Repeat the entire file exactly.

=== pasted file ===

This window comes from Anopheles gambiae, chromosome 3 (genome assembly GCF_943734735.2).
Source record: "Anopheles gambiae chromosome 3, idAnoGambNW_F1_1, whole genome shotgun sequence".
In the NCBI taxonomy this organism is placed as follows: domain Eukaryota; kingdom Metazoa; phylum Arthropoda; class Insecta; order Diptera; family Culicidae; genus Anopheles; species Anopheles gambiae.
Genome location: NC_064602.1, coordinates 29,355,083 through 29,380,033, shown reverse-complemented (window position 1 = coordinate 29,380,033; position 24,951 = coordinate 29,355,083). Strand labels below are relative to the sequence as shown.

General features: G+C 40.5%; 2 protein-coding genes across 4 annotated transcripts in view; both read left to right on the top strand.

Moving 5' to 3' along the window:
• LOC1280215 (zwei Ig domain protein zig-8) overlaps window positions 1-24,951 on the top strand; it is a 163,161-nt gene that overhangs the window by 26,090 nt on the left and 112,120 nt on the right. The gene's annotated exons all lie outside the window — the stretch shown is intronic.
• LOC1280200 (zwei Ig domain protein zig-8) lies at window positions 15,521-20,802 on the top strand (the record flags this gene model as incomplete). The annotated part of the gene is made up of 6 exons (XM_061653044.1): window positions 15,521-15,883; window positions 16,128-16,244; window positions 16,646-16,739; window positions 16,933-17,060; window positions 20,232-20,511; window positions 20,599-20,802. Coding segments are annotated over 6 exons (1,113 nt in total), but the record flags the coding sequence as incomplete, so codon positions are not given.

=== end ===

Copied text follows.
This window comes from Anopheles gambiae, chromosome 3 (genome assembly GCF_943734735.2).
Source record: "Anopheles gambiae chromosome 3, idAnoGambNW_F1_1, whole genome shotgun sequence".
In the NCBI taxonomy this organism is placed as follows: domain Eukaryota; kingdom Metazoa; phylum Arthropoda; class Insecta; order Diptera; family Culicidae; genus Anopheles; species Anopheles gambiae.
Genome location: NC_064602.1, coordinates 29,355,083 through 29,380,033, shown reverse-complemented (window position 1 = coordinate 29,380,033; position 24,951 = coordinate 29,355,083). Strand labels below are relative to the sequence as shown.

General features: G+C 40.5%; 2 protein-coding genes across 4 annotated transcripts in view; both read left to right on the top strand.

Moving 5' to 3' along the window:
• LOC1280215 (zwei Ig domain protein zig-8) overlaps window positions 1-24,951 on the top strand; it is a 163,161-nt gene that overhangs the window by 26,090 nt on the left and 112,120 nt on the right. The gene's annotated exons all lie outside the window — the stretch shown is intronic.
• LOC1280200 (zwei Ig domain protein zig-8) lies at window positions 15,521-20,802 on the top strand (the record flags this gene model as incomplete). The annotated part of the gene is made up of 6 exons (XM_061653044.1): window positions 15,521-15,883; window positions 16,128-16,244; window positions 16,646-16,739; window positions 16,933-17,060; window positions 20,232-20,511; window positions 20,599-20,802. Coding segments are annotated over 6 exons (1,113 nt in total), but the record flags the coding sequence as incomplete, so codon positions are not given.